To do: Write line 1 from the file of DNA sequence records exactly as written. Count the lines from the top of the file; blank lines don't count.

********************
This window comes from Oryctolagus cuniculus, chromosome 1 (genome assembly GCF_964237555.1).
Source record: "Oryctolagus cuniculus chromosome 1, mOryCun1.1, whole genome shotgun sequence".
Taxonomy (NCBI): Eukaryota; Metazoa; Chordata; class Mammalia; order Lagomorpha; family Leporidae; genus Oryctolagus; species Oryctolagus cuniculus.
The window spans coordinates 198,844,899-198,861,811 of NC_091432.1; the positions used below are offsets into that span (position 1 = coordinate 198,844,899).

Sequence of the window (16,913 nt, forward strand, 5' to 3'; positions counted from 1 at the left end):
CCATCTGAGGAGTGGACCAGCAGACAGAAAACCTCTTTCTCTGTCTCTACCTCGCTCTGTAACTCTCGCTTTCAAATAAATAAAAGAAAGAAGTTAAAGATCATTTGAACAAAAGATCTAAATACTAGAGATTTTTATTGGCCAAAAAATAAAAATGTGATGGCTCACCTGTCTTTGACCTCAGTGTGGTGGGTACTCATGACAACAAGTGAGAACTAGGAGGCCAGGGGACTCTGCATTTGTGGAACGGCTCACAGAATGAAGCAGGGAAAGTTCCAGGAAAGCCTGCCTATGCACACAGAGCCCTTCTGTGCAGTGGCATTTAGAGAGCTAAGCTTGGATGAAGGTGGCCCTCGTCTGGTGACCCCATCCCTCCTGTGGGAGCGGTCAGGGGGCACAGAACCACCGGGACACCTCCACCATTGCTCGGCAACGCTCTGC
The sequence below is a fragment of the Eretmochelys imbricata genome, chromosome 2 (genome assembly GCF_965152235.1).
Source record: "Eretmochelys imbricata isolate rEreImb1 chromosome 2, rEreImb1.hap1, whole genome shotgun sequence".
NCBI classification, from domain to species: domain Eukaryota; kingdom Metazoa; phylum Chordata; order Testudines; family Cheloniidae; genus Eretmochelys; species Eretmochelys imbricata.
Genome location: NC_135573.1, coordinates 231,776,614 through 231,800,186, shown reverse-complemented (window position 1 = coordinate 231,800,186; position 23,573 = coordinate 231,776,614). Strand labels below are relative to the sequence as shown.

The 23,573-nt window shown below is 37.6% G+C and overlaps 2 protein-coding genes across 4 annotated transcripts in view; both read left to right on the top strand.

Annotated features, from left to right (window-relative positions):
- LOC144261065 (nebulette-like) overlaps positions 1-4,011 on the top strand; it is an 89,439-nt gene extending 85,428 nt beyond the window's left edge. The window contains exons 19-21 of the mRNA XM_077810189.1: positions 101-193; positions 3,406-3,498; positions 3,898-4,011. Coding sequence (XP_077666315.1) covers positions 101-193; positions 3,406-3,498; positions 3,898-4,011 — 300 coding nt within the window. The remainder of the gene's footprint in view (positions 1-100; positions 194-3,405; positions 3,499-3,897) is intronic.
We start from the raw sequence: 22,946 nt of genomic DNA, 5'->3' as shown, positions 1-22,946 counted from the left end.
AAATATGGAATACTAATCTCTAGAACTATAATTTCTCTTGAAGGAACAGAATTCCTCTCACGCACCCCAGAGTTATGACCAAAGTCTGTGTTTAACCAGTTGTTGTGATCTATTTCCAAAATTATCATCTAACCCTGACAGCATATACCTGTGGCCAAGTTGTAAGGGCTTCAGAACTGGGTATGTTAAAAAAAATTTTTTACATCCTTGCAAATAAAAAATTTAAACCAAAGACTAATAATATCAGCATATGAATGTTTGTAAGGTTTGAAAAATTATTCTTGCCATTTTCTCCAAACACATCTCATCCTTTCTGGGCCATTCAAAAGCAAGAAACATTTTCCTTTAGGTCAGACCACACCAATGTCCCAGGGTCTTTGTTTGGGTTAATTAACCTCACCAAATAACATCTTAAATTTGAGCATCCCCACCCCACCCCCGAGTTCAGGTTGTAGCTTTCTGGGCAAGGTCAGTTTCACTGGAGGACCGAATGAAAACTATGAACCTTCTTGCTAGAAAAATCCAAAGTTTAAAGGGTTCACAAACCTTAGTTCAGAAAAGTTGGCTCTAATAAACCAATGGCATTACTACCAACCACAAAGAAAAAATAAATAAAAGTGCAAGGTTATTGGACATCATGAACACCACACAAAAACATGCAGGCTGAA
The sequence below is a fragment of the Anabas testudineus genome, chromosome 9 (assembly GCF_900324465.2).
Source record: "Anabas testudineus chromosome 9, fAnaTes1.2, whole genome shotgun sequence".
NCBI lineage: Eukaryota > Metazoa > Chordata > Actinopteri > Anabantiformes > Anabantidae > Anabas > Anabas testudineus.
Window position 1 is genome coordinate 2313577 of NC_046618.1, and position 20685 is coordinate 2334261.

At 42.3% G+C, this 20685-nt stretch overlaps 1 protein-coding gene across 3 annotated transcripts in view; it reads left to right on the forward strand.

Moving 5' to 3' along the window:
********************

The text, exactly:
This window comes from Oryctolagus cuniculus, chromosome 1 (genome assembly GCF_964237555.1).